With its distinctively European feel, the island captures the feeling of being transported to another country just a few hours from home.
Whether looking for a romantic getaway or a weekend with friends, few places in Southern California are more captivating than Catalina Island. From luxury accommodations and helicopter flights in to camping on ocean bluffs, the island offers a range of options for a memorable getaway. With its distinctively European feel, it captures the feeling of being transported to another country just a few hours from home.
How to get there
So, it’s an island. That means a bit of planning is required for a successful trip. The most common mode of transportation is the Catalina Express, a ferry which departs from Dana Point, San Pedro or Long Beach, and takes about one hour. Departing from Dana Point, the closest port from San Diego, runs $75 round trip per adult. If a splurge is in order, take the 15-minute helicopter ride over with Island Express Helicopters departing from Long Beach heliport for $270 roundtrip.
Where to stay
This comes down to how fancy you want to get. If you like roughing it oceanside, then there is nothing like camping on a Pacific island. Choose from five campgrounds, from nearby sites like Hermit Gulch, 1.5 miles from Avalon harbor and the Two Harbors, ¼ mile from the village of Two Harbors, to the more remote locations of Little Harbor, Black Jack and Parson’s Landing. Utilize the Safari bus to access the campgrounds. Tent fees range from $22-35/night depending on the site.
For indoor lodging, prices can range drastically, from $110 to $500 a night. For cozy bed and breakfast options, try the modern feel of Aurora Hotel, a boutique 17-room option with spa and rooftop views, or get away from it all (no phones or TVs here) at the historic Banning House Lodge & Villas, where you’ll enjoy majestic views of Catalina Harbor in an intimate setting.
There are a decent number of hotels on the island, but they book up fast during the summer months, so plan ahead. For budget friendly-ish options, the Portofino Hotel ranks highly with visitors for its beachfront location, as does Pavilion Hotel, for its tropical feel and location near the ferry drop. On the pricier side, try Hotel Avalon for a boutique craftsman-style experience, the Hotel Metropole, known for its spacious rooms and luxury feel, or the splurge spot, Mt. Ada, set atop the island for gorgeous views and your own private golf cart.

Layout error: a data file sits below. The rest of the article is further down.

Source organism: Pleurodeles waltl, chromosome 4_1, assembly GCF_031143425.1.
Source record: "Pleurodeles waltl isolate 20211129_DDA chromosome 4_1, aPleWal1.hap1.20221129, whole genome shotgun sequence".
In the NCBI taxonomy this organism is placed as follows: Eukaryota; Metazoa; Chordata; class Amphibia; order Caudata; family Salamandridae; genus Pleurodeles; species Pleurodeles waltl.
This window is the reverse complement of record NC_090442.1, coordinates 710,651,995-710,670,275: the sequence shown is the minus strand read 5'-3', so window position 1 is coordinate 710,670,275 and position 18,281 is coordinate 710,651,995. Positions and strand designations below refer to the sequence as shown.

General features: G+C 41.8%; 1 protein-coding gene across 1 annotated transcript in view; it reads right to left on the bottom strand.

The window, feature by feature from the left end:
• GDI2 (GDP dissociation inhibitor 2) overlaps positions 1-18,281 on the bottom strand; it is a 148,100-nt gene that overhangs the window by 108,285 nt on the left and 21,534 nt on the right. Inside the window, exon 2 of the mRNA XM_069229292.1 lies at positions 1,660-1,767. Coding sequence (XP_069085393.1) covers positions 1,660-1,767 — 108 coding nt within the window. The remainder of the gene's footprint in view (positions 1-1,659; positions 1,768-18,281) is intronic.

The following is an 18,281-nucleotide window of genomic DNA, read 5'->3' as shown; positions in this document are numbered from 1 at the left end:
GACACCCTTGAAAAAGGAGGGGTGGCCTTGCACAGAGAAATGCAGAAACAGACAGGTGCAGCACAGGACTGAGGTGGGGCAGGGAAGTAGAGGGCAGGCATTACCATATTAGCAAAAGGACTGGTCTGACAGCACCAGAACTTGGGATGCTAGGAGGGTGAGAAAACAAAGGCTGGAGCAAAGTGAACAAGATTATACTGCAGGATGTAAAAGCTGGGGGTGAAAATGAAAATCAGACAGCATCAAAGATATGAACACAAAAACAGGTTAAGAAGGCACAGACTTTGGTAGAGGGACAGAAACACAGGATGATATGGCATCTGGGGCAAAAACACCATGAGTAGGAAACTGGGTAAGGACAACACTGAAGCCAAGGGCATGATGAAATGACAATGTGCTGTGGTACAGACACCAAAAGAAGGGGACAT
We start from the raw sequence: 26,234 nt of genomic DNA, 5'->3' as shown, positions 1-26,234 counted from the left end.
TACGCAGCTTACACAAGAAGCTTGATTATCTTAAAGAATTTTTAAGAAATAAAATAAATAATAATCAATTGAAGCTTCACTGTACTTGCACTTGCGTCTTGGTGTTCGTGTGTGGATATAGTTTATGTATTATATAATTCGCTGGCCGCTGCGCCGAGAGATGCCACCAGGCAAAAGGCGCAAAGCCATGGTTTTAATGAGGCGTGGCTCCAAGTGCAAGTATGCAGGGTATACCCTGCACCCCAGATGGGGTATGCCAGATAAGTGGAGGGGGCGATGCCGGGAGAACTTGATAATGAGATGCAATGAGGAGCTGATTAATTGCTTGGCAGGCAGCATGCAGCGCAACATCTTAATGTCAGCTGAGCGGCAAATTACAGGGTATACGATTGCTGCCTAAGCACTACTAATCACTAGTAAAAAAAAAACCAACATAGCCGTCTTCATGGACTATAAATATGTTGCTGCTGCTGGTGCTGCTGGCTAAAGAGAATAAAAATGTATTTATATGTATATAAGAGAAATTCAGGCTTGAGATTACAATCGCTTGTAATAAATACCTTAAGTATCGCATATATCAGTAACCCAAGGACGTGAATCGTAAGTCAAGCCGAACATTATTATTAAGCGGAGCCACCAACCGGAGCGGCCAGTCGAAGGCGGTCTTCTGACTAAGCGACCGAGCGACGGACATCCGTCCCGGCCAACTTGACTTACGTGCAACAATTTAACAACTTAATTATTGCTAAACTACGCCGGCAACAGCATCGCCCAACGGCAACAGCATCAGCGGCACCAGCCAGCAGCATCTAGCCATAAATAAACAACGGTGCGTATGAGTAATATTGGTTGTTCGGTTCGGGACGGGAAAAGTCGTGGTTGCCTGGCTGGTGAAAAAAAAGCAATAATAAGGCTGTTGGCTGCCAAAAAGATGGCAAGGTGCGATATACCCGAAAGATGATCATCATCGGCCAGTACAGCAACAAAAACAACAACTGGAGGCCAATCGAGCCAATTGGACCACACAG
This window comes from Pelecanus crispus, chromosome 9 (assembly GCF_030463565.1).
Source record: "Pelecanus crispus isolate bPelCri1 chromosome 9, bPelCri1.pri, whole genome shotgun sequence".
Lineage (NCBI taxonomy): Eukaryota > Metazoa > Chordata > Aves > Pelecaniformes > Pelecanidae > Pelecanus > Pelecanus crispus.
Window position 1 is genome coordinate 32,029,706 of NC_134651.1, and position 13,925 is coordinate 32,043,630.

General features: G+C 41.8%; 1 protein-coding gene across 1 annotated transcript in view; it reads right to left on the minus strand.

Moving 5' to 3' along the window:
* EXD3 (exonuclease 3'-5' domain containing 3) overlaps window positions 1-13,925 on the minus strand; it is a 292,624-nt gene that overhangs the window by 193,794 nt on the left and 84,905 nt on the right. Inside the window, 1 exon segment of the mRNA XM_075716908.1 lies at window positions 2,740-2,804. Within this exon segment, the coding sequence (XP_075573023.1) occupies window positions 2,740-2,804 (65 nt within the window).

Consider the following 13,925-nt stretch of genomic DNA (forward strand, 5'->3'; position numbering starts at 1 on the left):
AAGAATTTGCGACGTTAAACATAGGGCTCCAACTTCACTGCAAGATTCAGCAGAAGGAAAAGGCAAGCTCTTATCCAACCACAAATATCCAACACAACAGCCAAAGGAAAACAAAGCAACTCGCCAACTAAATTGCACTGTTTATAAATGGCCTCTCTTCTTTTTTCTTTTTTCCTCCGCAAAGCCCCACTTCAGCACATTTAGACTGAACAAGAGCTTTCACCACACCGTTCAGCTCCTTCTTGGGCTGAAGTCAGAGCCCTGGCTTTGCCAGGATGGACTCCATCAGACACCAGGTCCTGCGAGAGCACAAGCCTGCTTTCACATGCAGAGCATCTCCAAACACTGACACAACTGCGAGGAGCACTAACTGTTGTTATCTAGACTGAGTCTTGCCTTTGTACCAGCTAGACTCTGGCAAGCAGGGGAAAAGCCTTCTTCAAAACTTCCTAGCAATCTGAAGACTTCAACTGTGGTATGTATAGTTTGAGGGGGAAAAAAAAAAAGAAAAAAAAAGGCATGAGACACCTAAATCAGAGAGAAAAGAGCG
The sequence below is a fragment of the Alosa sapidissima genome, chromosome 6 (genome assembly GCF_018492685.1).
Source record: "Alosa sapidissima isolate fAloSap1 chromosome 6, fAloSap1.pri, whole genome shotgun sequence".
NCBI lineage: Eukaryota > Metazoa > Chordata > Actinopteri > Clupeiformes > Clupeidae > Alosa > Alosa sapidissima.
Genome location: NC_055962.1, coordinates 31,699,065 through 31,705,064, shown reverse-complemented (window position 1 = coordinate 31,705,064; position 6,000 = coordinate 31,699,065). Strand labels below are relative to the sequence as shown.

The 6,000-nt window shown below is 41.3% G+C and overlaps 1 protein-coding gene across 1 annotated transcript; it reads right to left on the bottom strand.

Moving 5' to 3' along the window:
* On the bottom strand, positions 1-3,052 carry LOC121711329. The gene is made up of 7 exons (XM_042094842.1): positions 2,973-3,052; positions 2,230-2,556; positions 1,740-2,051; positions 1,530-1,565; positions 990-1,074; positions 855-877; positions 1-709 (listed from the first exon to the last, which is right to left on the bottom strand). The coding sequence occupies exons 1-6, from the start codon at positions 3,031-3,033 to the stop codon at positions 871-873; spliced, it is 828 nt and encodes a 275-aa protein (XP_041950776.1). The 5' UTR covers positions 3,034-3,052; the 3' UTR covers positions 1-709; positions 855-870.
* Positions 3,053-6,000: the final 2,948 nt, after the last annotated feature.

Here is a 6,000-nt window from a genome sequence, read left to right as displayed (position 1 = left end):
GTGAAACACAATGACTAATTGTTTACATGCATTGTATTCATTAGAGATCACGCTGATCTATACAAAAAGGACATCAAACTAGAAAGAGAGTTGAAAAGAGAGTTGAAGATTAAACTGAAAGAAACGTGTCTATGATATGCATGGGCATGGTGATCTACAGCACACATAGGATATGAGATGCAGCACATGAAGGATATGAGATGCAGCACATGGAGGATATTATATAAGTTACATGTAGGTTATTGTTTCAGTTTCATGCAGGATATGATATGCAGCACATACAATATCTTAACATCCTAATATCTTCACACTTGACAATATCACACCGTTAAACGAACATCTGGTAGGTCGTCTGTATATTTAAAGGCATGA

What to do
With a nearly endless supply of activities, it’s almost impossible for visitors to Catalina to get bored. For hikers, check out the Trans-Catalina Trail, stretching 38 miles across 42,000 acres of the island from Avalon in the East to Parson’s Landing in the West. Hiking permits are required, but can be obtained online at the Catalina Island Conservancy. Bikes are also permitted on eight miles of the trail, and provide challenging paths for cyclists. A Conservancy tip: watch out for rattlesnakes and bison. Yes, bison.
Feel like getting airborne? Check out the Catalina Aerial Adventure with a series of tree-based trails above ground including balances, swings, and slides and the Eco Line Zip Tour where you can ride 300 feet above at speeds up to 45 mph over nearly a mile of lines.
Nature’s beauty impresses at the Wrigley Botanical Gardens, a 37-acre showpiece of native plants and flowers. Take a 30-minute stroll from town or take a golf cart, bike or the Garibaldi city bus to arrive at the gardens and the popular Garden to Sky Trail.
If your legs get tired and a ride is in order, hop on a Catalina Island Segway Tours for a motorized tour around the island.
Where to eat
If breakfast isn’t one of your hotel amenities, stop by Original Jack’s Country Kitchen and Avalon Bake shop for a variety of fresh baked donuts, croissants and muffins with Kona coffee or Ben’s Bakery for breakfast burritos, biscuits, sandwiches and smoothies to fuel your day.
Lunch and dinner provide a bevy of options for any taste bud. For seafood specialties, visit Bluewater Avalon for their signature cioppino, chowders, fish and chips, swordfish, and lobster. For inventive Mexican, such as Mole Braised Duck Taquitos, Crab and Corn Empanadas, and a variety of margaritas, head to Maggie’s Blue Rose. For a meaty dining experience, head to El Galleon, which serves Montana Ranch Brand Certified Piedmontese Beef, New Zealand lamb chops, and Applewood smoked BBQ ribs. For gluten-free, paleo, vegan and vegetarian options, Cafe Metropole is the place to eat, with a thoughtful variety of soups, salads, paninis, and cold-pressed juices.